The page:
A ceremony to mark the anniversary of the Hiroshima bombing was yesterday dominated by national soul-searching on atomic power as Japan’s prime minister pledged a nuclear-free future.
Marking the 66th anniversary of the world’s first atomic bombing at a yearly event usually devoted to opposing nuclear weapons, Japanese Prime Minister Naoto Kan said the ongoing Fukushima crisis meant Japan must turn to other energy sources.
“The large-scale, long-running nuclear accident has triggered radiation leakage, causing serious concerns not only in Japan, but also in the world,” Kan, in black suit and tie, said at a memorial ceremony in Hiroshima’s Peace Park.
“I will reduce Japan’s reliance on nuclear power, aiming at creating a society that will not rely on atomic power generation,” he added.
The March 11 earthquake and tsunami triggered the ongoing nuclear accident, which has leaked radiation into air, soil and sea and forced tens of thousands of people to leave their homes, which has led to rising public anger.
In more rare remarks on energy policy, Hiroshima Mayor Kazumi Matsui also called for the government to review its sources of power after the Fukushima accident, the world’s worst since Chernobyl 25 years ago.
“The continuing radiation scare has made many people live in fear and undermined people’s confidence in nuclear power,” he said.
“The Japanese government must quickly review the energy policy ... to regain people’s understanding and trust,” he said.
A city official said that about 50,000 people participated in the ceremony to remember the 1945 atomic bombing, which killed an estimated 140,000 people instantly or due to burns and radiation sickness soon after the blast.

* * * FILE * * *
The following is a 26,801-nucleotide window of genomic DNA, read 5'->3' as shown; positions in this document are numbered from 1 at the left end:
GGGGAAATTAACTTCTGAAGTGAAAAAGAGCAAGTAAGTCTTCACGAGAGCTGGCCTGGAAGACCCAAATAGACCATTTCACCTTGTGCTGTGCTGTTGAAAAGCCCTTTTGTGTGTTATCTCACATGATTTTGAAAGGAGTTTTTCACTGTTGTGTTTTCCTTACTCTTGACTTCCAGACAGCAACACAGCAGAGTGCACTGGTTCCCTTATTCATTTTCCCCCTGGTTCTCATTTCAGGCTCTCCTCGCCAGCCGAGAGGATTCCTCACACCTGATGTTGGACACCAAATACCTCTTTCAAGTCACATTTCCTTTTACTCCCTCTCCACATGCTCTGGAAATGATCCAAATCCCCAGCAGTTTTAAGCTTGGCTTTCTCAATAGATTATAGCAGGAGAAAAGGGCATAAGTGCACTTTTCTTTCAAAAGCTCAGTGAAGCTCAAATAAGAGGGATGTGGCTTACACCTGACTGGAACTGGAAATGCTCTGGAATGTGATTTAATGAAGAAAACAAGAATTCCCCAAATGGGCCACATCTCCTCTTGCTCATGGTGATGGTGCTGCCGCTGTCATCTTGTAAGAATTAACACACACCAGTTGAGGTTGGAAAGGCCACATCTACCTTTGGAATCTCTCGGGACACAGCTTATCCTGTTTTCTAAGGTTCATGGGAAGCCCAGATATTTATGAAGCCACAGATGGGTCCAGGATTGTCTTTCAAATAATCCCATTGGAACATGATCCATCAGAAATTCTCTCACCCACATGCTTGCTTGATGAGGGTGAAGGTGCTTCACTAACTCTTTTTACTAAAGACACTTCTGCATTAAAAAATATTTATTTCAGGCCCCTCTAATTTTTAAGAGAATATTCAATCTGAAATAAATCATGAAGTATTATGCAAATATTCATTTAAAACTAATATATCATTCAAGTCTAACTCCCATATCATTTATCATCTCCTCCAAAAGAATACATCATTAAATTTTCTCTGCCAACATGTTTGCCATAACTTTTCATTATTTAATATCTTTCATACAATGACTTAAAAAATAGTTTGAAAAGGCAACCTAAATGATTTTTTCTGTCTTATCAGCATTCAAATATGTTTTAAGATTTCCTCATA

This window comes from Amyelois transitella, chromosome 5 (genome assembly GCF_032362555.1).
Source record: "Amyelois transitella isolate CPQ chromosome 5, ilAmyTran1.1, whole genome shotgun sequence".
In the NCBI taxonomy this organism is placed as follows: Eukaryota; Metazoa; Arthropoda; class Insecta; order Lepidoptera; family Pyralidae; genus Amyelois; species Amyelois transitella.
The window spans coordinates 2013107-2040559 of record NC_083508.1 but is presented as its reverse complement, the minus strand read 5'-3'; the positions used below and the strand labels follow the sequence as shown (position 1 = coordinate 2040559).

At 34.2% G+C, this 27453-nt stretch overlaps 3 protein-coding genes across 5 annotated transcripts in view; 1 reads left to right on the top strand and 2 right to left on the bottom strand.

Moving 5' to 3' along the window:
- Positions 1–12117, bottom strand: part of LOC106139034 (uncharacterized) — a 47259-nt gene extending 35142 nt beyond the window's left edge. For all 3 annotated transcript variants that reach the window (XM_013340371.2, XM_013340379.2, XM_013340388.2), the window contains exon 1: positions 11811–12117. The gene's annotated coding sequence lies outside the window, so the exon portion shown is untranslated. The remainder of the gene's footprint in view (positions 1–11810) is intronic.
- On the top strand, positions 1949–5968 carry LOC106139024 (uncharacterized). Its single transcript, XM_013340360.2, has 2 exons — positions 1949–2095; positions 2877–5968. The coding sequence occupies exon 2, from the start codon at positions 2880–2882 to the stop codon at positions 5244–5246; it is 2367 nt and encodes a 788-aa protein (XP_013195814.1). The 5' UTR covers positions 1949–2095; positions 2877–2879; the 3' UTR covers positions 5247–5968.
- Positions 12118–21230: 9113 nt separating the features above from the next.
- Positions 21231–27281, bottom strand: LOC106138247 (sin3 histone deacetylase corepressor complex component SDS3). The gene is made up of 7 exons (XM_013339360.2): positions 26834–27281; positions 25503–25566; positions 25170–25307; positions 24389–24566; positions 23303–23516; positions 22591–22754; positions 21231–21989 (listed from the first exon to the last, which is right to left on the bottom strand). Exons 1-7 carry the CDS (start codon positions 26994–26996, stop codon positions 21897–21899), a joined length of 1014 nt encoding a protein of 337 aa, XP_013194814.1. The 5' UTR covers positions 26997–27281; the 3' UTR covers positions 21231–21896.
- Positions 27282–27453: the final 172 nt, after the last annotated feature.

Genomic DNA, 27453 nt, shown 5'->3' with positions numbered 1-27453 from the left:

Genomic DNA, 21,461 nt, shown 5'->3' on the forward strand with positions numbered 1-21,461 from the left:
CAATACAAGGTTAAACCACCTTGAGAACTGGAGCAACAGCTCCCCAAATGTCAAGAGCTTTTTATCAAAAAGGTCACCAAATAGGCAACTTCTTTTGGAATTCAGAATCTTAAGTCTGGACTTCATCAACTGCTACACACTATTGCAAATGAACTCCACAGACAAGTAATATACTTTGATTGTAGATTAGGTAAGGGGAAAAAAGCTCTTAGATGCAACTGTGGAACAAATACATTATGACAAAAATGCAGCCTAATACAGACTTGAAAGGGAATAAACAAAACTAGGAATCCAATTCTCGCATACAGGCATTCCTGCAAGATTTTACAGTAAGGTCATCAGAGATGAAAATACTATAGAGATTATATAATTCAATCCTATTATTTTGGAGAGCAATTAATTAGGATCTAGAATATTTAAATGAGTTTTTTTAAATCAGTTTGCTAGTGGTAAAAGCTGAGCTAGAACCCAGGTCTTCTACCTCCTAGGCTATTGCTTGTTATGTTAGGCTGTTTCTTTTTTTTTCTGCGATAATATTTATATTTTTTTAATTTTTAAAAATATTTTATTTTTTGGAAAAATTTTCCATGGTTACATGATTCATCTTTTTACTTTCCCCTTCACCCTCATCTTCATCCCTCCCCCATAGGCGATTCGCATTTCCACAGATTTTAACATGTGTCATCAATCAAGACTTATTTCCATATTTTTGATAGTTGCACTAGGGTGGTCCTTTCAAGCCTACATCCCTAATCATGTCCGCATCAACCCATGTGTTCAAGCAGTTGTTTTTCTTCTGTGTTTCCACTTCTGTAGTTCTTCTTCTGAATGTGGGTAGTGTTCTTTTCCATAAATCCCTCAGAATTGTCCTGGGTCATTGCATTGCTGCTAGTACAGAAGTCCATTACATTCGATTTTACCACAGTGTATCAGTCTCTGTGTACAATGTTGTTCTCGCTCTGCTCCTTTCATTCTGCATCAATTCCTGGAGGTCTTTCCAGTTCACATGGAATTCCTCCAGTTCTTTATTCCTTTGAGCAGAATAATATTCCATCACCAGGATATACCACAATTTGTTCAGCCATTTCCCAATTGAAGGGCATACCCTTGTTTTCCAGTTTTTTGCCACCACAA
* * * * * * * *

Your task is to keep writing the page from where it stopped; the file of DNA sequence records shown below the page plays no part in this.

More than 70,000 perished as a result of another US atomic attack on the port of Nagasaki three days later.
Yesterday’s ceremony was attended by representatives of more than 60 countries, including the US.
Kan, who also plans to attend a ceremony to mark the Nagasaki bombing on Tuesday, stressed in his speech: “We must never -forget the calamity of a nuclear arm that attacked Hiroshima 66 years ago. We must never let it happen again.”
Kan, a one-time environmental activist, has pledged to boost alternative energy sources to 20 percent of the nation’s energy mix by the 2020s.
They currently make up about 9 percent, most of it hydroelectric power.
However, the embattled prime minister has been fighting calls to resign amid rock-bottom poll ratings, while his government is still struggling to control the crippled Fukushima Dai-ichi nuclear power plant.
The government and operator Tokyo Electric Power Co are aiming to bring the damaged nuclear reactors at the plant to a state of cold shutdown by January.
Kan’s government has also announced a plan to reform the current nuclear regulation bodies, splitting the Nuclear and Industrial Safety Agency from the Economy, Trade and Industry Ministry, which has heavily promoted nuclear power.
The government said on Thursday it would sack three top energy officials over their handling of the Fukushima atomic disaster and other scandals that have eroded public trust in the country’s nuclear policy.